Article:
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State Department of Transportation Worker (Laborer) Dies After Being Struck By Motor Vehicle – North Carolina


NIOSH In-house FACE Report 2001-01


On October 25, 2000, a 34-year-old State Department of Transportation worker (the victim) died after he was struck by a motor vehicle while working in a highway construction zone. The victim and coworkers had been preparing the work area, located just beyond a gently curved section of two-lane asphalt-surfaced state highway, for a trench excavation the following day. After installing temporary traffic control signs and marking the pavement for excavation, the crew was preparing to leave the area. The victim was sweeping spillage near the crew’s work vehicle, parked on the shoulder near the roadway’s northbound lane, when a northbound motorist veered off the roadway and struck the driver’s side rear corner of the work vehicle. The motorist continued traveling north, scraping the entire side of the work vehicle and striking the victim, before coming to a stop in a roadside ditch. At the time of the collision, none of the crew members were looking toward the victim, however, they all heard the sound, turned toward the victim, and immediately went to his aid. Emergency personnel were notified via 911 and responded within 5 minutes. However, the victim died within minutes of the collision.

NIOSH investigators concluded that, to help prevent similar occurrences, departments of transportation should:

  • consider the use of supplemental traffic control devices in addition to the minimum specified by the Manual of Uniform Traffic Control Devices (MUTCD) during highway construction work
  • consider installing rumble strips along the roadway pavement edges to warn motorists when their vehicle is approaching the shoulder.


On October 25, 2000, a State Department of Transportation worker (the victim) was struck and killed by a motorist while working in a highway construction area. On October 27, 2000, the state Occupational Safety and Health Administration (OSHA) notified the Division of Safety Research (DSR) of the occurrence. On November 7 and 8, a DSR safety engineer met with the NCOSHA compliance officer assigned to investigate the case, traveled to the incident site, interviewed the State Department of Transportation (DOT) safety engineer and the DOT safety trainer, obtained photographs of the incident scene, and reviewed the investigative files.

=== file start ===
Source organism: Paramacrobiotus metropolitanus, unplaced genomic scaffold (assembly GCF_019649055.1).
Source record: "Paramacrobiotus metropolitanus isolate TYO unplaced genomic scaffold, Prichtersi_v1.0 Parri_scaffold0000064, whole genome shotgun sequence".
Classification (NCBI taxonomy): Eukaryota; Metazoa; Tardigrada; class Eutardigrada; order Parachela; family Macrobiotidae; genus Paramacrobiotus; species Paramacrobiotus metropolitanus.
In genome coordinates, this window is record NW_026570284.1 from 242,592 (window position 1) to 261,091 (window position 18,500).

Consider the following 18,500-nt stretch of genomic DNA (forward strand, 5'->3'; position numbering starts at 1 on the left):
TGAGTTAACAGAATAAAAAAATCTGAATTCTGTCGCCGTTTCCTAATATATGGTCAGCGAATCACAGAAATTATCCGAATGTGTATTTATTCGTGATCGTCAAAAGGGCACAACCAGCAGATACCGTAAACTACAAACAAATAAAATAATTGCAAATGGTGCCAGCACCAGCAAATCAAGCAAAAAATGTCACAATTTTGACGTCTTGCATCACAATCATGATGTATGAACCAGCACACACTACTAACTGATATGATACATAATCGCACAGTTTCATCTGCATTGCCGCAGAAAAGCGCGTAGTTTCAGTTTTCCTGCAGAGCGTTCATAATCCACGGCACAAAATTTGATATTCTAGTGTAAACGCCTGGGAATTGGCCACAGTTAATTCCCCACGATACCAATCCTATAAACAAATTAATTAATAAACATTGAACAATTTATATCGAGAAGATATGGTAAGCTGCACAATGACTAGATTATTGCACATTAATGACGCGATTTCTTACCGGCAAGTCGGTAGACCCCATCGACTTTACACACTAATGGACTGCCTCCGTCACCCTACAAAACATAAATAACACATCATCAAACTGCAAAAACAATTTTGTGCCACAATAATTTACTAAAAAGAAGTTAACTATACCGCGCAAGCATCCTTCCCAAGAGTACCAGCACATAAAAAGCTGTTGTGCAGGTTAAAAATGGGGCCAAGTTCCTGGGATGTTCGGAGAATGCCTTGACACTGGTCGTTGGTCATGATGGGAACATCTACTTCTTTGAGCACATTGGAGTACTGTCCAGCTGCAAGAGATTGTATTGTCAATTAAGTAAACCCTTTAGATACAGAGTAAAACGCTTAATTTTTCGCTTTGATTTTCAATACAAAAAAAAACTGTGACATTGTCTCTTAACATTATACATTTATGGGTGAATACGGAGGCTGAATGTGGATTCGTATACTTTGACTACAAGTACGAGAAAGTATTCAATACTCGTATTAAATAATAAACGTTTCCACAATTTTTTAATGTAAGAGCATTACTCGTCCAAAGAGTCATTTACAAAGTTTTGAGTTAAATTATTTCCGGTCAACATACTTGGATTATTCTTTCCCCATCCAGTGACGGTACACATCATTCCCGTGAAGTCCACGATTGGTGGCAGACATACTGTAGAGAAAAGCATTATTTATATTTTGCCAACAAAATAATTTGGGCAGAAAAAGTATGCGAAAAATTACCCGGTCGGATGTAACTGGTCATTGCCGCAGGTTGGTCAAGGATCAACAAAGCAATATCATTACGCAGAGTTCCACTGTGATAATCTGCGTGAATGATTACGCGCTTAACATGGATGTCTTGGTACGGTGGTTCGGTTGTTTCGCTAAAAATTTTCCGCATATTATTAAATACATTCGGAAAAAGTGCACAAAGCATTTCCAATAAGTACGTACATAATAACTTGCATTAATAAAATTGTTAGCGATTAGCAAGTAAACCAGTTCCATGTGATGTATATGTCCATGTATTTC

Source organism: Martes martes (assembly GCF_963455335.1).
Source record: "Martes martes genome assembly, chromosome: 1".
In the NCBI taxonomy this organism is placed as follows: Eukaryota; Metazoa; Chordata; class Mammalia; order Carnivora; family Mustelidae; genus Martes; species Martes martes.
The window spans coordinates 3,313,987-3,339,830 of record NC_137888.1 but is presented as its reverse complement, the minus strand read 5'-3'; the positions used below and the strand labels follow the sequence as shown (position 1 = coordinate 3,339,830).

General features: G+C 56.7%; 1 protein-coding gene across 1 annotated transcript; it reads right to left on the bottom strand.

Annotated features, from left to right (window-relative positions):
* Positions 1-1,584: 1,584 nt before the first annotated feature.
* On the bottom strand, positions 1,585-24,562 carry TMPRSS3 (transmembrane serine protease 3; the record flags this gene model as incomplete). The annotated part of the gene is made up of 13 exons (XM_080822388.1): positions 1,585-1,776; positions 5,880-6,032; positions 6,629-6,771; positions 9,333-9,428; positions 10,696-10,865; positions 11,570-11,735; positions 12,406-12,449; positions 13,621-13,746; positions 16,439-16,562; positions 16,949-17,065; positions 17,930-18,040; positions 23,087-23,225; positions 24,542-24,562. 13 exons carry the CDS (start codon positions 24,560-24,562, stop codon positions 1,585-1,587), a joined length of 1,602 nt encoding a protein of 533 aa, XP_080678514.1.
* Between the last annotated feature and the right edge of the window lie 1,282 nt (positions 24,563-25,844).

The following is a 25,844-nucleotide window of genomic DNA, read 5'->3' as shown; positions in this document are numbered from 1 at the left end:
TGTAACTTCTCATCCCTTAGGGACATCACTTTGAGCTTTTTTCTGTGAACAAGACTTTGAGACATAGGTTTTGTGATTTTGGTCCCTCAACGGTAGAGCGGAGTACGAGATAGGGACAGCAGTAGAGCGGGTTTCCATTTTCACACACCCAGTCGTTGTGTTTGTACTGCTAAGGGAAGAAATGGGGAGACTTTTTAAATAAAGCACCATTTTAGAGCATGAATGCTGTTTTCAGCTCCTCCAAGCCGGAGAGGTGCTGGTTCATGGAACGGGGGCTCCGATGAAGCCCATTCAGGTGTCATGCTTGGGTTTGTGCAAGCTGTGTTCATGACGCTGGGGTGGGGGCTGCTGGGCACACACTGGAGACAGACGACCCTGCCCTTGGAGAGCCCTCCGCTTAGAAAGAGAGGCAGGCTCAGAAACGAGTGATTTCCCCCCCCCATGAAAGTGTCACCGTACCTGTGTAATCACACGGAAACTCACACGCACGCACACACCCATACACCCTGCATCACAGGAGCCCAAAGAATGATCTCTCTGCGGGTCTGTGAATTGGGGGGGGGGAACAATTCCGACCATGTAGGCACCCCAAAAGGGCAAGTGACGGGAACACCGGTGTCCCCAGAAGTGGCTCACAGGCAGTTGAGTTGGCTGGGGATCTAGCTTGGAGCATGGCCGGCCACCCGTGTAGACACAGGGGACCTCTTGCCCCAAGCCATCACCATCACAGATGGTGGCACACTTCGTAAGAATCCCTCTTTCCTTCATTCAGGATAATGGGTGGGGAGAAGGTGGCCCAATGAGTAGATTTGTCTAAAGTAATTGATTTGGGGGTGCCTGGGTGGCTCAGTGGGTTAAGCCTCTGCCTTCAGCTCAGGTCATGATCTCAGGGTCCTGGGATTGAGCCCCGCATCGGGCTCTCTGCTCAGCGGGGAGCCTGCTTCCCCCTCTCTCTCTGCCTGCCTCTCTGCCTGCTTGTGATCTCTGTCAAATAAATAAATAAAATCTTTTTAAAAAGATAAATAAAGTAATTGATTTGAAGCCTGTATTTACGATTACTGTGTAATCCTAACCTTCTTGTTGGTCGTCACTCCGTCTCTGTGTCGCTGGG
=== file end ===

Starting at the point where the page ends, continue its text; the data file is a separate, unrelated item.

The victim, general laborer, had 11 years experience and had participated in all DOT training sessions. The DOT had been in existence since 1920, and employed between 14,500 and 15,000 employees; the exact number varies depending on temporary and summer employment. The department had 14 highway divisions. There were about 650 employees within the victim’s division. The department had a comprehensive written safety policy and written workplace safety manual which contained safe operating procedures for all job tasks. The employer had full-time safety and training officers as well as safety consultants for each division. Training was provided both formally and on the job through daily tailgate meetings and work observation. On-the-job training was conducted by crew foremen.

At the time of the incident, the victim was wearing employer-supplied personal protective equipment, which included an orange hat and orange mesh safety vest.

The employer had experienced 72 fatalities since 1978.

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The incident occurred on a two-lane state highway which ran north and south through a small village. The roadway consisted of two travel lanes totaling 24 feet in width with an additional 3- to 4-foot, asphalt-paved bike path on each side. A grassy, sand shoulder, approximately 10 feet wide was on each side of the pavement. The north-bound approach was curved until about 300 feet before the incident site. The pavement edge was level with the shoulder just after the north-bound exit from the curve. From there, the height of the pavement edge above the shoulder increased to 3½ inches between 100 and 92 feet before the incident site. The height then decreased to 1¾ inches 60 feet before the incident site. The roadway, including the curve before the incident site, appeared to be level with little or no crown.